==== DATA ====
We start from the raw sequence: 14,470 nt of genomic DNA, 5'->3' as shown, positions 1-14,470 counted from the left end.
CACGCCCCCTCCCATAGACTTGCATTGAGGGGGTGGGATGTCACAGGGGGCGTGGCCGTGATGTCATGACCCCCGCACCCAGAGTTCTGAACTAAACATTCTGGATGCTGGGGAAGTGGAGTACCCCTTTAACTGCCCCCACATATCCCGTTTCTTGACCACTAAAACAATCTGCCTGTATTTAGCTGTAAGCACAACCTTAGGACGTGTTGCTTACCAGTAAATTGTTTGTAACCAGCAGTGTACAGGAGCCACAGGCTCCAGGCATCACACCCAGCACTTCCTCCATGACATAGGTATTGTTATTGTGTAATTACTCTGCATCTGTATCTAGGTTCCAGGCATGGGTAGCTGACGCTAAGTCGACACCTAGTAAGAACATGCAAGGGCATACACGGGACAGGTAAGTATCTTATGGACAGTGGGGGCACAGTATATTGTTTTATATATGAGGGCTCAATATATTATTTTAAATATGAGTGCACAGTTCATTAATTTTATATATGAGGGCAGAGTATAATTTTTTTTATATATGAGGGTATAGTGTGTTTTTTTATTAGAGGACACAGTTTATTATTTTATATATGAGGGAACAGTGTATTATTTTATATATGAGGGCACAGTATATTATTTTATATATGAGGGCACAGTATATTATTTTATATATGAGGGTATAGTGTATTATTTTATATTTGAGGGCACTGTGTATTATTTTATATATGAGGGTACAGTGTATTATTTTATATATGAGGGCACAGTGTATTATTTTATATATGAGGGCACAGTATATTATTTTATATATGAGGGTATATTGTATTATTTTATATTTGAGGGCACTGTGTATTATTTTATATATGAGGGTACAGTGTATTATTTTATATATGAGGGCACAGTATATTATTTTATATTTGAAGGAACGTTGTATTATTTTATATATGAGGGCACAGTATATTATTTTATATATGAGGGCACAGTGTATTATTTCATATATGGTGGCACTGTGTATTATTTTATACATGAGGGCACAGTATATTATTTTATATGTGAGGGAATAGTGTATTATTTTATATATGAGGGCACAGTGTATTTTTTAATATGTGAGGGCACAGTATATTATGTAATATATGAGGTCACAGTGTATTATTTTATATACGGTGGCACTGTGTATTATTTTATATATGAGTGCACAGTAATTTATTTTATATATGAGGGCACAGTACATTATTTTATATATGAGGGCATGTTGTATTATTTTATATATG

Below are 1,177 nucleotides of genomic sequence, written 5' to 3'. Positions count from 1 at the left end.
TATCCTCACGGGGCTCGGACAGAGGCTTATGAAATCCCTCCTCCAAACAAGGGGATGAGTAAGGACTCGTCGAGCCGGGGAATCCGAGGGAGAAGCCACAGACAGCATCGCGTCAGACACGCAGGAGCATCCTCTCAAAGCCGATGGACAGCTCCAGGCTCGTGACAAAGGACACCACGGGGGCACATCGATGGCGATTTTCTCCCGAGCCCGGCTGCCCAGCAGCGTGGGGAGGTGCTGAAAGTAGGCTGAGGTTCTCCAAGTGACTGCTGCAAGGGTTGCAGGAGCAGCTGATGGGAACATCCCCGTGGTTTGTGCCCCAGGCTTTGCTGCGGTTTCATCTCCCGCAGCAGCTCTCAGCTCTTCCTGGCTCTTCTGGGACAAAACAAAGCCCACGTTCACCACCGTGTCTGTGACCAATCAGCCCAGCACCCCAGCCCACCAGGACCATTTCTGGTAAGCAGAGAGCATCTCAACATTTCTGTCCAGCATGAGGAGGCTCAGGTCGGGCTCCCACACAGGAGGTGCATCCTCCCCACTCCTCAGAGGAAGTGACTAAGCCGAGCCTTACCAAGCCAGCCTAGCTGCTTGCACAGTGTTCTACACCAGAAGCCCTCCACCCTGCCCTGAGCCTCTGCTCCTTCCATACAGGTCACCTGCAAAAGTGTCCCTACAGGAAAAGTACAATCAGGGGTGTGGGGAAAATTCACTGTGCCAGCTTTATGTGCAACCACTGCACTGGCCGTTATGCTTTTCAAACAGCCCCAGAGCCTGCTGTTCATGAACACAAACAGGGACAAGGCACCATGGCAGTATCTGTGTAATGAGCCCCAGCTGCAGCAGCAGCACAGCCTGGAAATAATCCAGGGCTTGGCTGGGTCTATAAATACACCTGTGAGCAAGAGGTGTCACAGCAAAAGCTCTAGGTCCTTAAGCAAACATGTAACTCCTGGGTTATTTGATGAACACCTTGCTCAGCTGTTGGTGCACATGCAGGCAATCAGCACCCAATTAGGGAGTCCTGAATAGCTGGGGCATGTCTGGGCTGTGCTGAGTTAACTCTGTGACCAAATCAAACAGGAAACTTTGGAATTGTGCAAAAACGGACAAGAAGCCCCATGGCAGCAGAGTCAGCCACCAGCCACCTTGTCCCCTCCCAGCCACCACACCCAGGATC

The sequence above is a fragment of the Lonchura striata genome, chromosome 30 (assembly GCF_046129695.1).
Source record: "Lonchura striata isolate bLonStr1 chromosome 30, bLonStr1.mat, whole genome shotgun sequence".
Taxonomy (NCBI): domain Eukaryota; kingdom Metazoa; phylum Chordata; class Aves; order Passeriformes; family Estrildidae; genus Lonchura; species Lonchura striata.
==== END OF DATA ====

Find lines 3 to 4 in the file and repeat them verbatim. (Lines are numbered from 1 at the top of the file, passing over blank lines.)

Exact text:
Below are 1,177 nucleotides of genomic sequence, written 5' to 3'. Positions count from 1 at the left end.
TATCCTCACGGGGCTCGGACAGAGGCTTATGAAATCCCTCCTCCAAACAAGGGGATGAGTAAGGACTCGTCGAGCCGGGGAATCCGAGGGAGAAGCCACAGACAGCATCGCGTCAGACACGCAGGAGCATCCTCTCAAAGCCGATGGACAGCTCCAGGCTCGTGACAAAGGACACCACGGGGGCACATCGATGGCGATTTTCTCCCGAGCCCGGCTGCCCAGCAGCGTGGGGAGGTGCTGAAAGTAGGCTGAGGTTCTCCAAGTGACTGCTGCAAGGGTTGCAGGAGCAGCTGATGGGAACATCCCCGTGGTTTGTGCCCCAGGCTTTGCTGCGGTTTCATCTCCCGCAGCAGCTCTCAGCTCTTCCTGGCTCTTCTGGGACAAAACAAAGCCCACGTTCACCACCGTGTCTGTGACCAATCAGCCCAGCACCCCAGCCCACCAGGACCATTTCTGGTAAGCAGAGAGCATCTCAACATTTCTGTCCAGCATGAGGAGGCTCAGGTCGGGCTCCCACACAGGAGGTGCATCCTCCCCACTCCTCAGAGGAAGTGACTAAGCCGAGCCTTACCAAGCCAGCCTAGCTGCTTGCACAGTGTTCTACACCAGAAGCCCTCCACCCTGCCCTGAGCCTCTGCTCCTTCCATACAGGTCACCTGCAAAAGTGTCCCTACAGGAAAAGTACAATCAGGGGTGTGGGGAAAATTCACTGTGCCAGCTTTATGTGCAACCACTGCACTGGCCGTTATGCTTTTCAAACAGCCCCAGAGCCTGCTGTTCATGAACACAAACAGGGACAAGGCACCATGGCAGTATCTGTGTAATGAGCCCCAGCTGCAGCAGCAGCACAGCCTGGAAATAATCCAGGGCTTGGCTGGGTCTATAAATACACCTGTGAGCAAGAGGTGTCACAGCAAAAGCTCTAGGTCCTTAAGCAAACATGTAACTCCTGGGTTATTTGATGAACACCTTGCTCAGCTGTTGGTGCACATGCAGGCAATCAGCACCCAATTAGGGAGTCCTGAATAGCTGGGGCATGTCTGGGCTGTGCTGAGTTAACTCTGTGACCAAATCAAACAGGAAACTTTGGAATTGTGCAAAAACGGACAAGAAGCCCCATGGCAGCAGAGTCAGCCACCAGCCACCTTGTCCCCTCCCAGCCACCACACCCAGGATC